Chrysler: Could There be a Takeover Without Sale?

By: KatieJones

As DaimlerChrysler AG's top management weighs the possibility of a sale of the Chrysler Group, a number of events weakened the latter's prospects. The first reason is the slump in performance. This is coupled with the refusal of United Auto Workers (UAW) union to give Chrysler the health care concessions it granted to the automaker's larger Detroit rivals.

For the first time, last Tuesday, Dieter Zetsche, DaimlerChrysler's CEO, alluded to other pressures bearing on the Germany-based automaker. "Top performance is the best protection against potential threats, and that applies for DaimlerChrysler as well," Zetsche said at the Geneva Motor Show. He is anxious of the risk of a possible takeover of the company.

Financial experts also expressed their accord with Zetsche's prediction. Experts said DaimlerChrysler could be a takeover target because its stock market valuation has been weighed down by Chrysler's uneven performance. In the past, the automaker was protected by the Deutsche Bank which is its largest shareholder. However, the bank has decreased its stake. Additionally, it wanted to drop its remaining 4.4 percent DaimlerChrysler holding.

"In today's world, a 50 billion euro ($65 billion) market cap doesn't protect you from those considerations. Zetsche added, "In the case that the current market capitalization of DaimlerChrysler doesn't represent the potential value of the group - and I'm convinced that this is the case - this of course triggers the interest of third parties to investigate if they're able to unlock hidden or undeveloped value."

"Potentially, they are a takeover target," said Juergen Pieper, an analyst at Metzler Bank which is based in Frankfurt. Pieper estimates DaimlerChrysler's assets are worth $30 billion more than its combined stock value. "If you split it up, you can generate value. Mercedes is one of the great brands of the world."

Zetsche earlier said that the first priority was to deliver on the restructuring plan which was announced last month. He reiterated that no option, including keeping Chrysler, had been ruled out. Other analysts who saw Zetsche in talks in London, New York and Boston said he would not discuss sale or spinoff plans with them. But they came away with the impression that DaimlerChrysler's preferred option would be the sale of Chrysler.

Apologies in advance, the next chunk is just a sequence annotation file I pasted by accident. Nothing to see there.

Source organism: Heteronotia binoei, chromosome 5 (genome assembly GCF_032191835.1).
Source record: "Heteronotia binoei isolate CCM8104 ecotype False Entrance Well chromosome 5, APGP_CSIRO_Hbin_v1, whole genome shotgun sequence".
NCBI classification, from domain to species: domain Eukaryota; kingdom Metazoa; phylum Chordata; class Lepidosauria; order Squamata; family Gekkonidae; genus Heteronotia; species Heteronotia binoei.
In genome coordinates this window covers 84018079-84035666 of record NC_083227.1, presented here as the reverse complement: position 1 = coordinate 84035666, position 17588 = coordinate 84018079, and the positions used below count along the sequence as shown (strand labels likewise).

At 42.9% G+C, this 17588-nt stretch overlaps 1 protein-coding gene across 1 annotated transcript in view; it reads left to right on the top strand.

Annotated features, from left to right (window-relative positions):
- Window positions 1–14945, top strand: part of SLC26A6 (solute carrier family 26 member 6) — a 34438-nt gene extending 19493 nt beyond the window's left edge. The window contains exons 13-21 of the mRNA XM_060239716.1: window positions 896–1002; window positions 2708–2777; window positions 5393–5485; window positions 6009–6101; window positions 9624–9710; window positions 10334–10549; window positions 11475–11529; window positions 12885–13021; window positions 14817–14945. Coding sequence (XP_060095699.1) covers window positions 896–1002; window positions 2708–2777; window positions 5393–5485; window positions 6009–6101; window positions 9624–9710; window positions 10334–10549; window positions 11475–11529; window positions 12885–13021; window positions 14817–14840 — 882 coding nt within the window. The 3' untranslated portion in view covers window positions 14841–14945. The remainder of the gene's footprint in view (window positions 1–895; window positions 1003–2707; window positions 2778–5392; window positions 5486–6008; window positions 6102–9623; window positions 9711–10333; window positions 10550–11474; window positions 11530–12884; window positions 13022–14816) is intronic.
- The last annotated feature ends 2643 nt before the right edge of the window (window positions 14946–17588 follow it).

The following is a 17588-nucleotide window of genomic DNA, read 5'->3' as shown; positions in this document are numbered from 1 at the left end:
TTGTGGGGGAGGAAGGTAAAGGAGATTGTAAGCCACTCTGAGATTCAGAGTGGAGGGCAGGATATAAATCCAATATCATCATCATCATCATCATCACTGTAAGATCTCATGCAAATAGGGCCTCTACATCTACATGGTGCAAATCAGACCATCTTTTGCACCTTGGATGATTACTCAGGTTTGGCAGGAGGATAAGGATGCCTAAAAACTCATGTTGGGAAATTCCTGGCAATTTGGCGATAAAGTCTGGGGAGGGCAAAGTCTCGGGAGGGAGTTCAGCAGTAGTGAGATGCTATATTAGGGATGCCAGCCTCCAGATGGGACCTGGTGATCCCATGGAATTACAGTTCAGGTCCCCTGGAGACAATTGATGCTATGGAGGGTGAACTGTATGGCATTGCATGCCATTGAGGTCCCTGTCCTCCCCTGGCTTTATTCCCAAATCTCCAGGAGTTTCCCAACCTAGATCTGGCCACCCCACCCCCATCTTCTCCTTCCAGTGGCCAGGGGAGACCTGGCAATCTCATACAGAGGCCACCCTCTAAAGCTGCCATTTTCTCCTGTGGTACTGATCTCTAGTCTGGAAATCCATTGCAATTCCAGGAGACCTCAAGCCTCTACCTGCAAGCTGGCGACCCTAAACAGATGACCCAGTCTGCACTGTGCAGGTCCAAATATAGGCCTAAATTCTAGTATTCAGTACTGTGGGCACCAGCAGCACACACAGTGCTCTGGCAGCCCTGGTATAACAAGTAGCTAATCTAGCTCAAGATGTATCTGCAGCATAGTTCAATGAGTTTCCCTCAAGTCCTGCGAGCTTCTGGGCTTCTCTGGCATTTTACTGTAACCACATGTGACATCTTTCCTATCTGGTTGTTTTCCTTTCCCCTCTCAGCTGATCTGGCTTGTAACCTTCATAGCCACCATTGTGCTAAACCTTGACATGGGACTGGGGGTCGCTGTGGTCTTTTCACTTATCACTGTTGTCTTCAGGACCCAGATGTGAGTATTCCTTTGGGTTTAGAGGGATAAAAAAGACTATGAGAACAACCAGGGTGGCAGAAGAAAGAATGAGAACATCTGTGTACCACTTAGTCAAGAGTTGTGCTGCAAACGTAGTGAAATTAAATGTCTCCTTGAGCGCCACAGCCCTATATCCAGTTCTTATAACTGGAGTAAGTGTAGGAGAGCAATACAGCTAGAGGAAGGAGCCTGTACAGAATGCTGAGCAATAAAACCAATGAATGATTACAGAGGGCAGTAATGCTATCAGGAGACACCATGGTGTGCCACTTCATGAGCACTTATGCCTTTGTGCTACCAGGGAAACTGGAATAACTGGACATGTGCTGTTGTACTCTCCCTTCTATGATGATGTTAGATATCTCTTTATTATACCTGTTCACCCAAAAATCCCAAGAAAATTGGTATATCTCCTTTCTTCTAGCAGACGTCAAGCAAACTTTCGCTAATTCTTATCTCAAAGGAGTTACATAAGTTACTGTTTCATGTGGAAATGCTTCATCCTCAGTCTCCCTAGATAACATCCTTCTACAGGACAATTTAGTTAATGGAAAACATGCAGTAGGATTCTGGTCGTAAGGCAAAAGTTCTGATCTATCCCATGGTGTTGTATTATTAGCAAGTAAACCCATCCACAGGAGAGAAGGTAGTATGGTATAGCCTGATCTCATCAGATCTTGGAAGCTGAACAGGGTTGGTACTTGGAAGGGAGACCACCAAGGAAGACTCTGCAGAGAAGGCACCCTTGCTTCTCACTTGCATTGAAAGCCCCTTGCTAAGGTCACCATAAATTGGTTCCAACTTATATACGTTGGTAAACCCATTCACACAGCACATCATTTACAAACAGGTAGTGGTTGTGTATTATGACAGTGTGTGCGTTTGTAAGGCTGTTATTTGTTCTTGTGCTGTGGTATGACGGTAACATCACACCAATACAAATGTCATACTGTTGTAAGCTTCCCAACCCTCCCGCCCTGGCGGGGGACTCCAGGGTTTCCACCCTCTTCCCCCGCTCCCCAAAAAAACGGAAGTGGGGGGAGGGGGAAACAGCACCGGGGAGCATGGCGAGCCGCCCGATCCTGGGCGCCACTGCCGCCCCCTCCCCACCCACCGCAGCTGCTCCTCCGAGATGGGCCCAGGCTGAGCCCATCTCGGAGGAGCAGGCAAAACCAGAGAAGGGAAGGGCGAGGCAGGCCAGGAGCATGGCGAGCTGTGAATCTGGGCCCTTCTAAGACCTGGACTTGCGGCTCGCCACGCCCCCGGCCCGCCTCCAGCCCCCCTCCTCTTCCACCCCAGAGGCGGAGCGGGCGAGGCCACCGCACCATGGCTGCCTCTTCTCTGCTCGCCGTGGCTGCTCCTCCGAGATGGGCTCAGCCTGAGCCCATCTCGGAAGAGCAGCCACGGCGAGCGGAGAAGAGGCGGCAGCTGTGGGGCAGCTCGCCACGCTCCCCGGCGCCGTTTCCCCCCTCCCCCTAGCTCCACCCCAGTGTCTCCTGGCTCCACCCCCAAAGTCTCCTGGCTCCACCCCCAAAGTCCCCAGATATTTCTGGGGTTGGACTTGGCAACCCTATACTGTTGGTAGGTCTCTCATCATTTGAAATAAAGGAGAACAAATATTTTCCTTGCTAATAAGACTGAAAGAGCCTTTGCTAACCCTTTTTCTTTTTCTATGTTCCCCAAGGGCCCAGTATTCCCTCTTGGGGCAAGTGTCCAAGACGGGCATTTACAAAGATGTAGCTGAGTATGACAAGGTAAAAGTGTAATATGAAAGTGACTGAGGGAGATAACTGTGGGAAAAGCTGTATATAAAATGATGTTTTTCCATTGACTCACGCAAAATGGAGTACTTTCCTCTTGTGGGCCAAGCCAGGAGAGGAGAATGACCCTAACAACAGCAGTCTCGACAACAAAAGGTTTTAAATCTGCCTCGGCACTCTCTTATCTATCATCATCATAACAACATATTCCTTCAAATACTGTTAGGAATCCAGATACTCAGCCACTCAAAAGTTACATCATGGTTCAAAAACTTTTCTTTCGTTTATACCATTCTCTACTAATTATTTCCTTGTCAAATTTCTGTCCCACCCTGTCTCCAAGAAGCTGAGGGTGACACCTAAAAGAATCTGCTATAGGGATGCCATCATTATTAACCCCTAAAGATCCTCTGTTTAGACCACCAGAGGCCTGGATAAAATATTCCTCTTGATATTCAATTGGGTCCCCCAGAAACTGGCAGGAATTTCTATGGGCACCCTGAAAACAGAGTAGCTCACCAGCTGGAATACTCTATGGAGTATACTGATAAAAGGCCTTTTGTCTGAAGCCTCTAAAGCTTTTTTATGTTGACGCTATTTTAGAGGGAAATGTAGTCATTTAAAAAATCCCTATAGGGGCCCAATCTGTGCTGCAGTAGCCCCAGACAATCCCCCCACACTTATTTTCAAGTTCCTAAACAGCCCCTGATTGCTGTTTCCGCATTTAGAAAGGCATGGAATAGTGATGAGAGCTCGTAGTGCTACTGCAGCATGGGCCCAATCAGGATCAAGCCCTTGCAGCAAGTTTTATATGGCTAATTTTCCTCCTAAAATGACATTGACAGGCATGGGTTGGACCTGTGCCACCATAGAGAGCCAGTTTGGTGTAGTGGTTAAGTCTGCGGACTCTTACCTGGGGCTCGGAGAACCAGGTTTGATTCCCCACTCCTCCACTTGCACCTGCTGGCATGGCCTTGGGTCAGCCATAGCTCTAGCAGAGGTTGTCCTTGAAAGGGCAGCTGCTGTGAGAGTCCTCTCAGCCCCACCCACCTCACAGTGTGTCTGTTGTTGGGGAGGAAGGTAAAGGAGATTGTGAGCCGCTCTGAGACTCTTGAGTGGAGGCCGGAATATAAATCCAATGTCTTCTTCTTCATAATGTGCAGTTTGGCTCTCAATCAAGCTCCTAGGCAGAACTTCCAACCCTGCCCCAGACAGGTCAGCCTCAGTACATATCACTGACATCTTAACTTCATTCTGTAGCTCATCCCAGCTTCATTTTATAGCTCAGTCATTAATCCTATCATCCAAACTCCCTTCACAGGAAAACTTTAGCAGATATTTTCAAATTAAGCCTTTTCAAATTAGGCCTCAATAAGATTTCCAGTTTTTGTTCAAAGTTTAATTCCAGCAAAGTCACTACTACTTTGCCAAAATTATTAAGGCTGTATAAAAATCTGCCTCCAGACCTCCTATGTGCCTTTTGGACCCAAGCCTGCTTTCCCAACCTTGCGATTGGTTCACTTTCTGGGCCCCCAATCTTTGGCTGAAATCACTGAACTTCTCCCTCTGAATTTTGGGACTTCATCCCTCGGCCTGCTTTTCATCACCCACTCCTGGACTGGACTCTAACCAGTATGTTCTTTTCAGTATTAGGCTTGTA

General Motors Corp., the largest automaker in the industry, was also reported having serious talks with Daimler regarding the potential of Chrysler to GM. Nonetheless, Zetsche would not confirm that sale talks were under way.

"I can confirm that nine months ago or more, some discussions between the Chrysler Group and GM - I think initiated by GM but this doesn't matter - took place to discuss some potential common interests in some segments. I think large SUVs were discussed. Beyond that, I can't confirm anything," said Zetsche, who ran Chrysler for nearly five years.

Apprehensions and predictions swiftly spread. Transmission is as quick as a opening and closing car windows. On Monday, people familiar with the discussions said a team from Cerberus Capital Management met with Chrysler executives in Auburn Hills to discuss a possible bid for the company. The Blackstone Group, a big private equity firm, is also interested in purchasing Chrysler.

Zetsche said the management's decision to consider all options for Chrysler was not due to outside pressures. "The (DaimlerChrysler) AG management and the Chrysler management is not acting in reaction to pressure but in reaction to its own thinking and its own strategic process," he said. Zetsche stressed that the process did not take place only in Stuttgart and that Chrysler CEO Tom LaSorda was involved early on.

"A small, select group of the AG board, and definitely nobody of the supervisory board, took on this task to understand where we are, what the going-forward process should be, and ultimately deciding to look at further options as well," noted Zetsche.

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